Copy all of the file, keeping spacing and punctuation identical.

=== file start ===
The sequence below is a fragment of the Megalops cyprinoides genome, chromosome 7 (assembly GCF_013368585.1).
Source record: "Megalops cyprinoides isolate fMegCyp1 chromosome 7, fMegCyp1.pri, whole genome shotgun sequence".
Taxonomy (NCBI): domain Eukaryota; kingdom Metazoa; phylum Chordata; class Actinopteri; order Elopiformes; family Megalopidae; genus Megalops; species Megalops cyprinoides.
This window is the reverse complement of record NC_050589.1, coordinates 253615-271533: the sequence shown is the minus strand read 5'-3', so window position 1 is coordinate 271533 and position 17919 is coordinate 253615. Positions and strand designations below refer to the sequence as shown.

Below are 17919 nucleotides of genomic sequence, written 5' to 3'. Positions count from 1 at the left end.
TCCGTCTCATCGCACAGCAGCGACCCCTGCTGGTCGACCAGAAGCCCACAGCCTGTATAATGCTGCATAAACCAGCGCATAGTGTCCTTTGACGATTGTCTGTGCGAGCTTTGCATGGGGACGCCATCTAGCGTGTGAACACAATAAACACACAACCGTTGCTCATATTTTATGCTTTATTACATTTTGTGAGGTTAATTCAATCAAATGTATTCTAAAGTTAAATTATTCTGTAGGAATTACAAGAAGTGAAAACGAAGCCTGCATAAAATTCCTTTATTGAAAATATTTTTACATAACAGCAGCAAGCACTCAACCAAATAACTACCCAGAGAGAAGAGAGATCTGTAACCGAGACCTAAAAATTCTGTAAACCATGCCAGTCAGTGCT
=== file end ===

The sequence below is a fragment of the Megalops cyprinoides genome, chromosome 7 (assembly GCF_013368585.1).
Source record: "Megalops cyprinoides isolate fMegCyp1 chromosome 7, fMegCyp1.pri, whole genome shotgun sequence".
Taxonomy (NCBI): domain Eukaryota; kingdom Metazoa; phylum Chordata; class Actinopteri; order Elopiformes; family Megalopidae; genus Megalops; species Megalops cyprinoides.
This window is the reverse complement of record NC_050589.1, coordinates 253615-271533: the sequence shown is the minus strand read 5'-3', so window position 1 is coordinate 271533 and position 17919 is coordinate 253615. Positions and strand designations below refer to the sequence as shown.

Below are 17919 nucleotides of genomic sequence, written 5' to 3'. Positions count from 1 at the left end.
TCCGTCTCATCGCACAGCAGCGACCCCTGCTGGTCGACCAGAAGCCCACAGCCTGTATAATGCTGCATAAACCAGCGCATAGTGTCCTTTGACGATTGTCTGTGCGAGCTTTGCATGGGGACGCCATCTAGCGTGTGAACACAATAAACACACAACCGTTGCTCATATTTTATGCTTTATTACATTTTGTGAGGTTAATTCAATCAAATGTATTCTAAAGTTAAATTATTCTGTAGGAATTACAAGAAGTGAAAACGAAGCCTGCATAAAATTCCTTTATTGAAAATATTTTTACATAACAGCAGCAAGCACTCAACCAAATAACTACCCAGAGAGAAGAGAGATCTGTAACCGAGACCTAAAAATTCTGTAAACCATGCCAGTCAGTGCT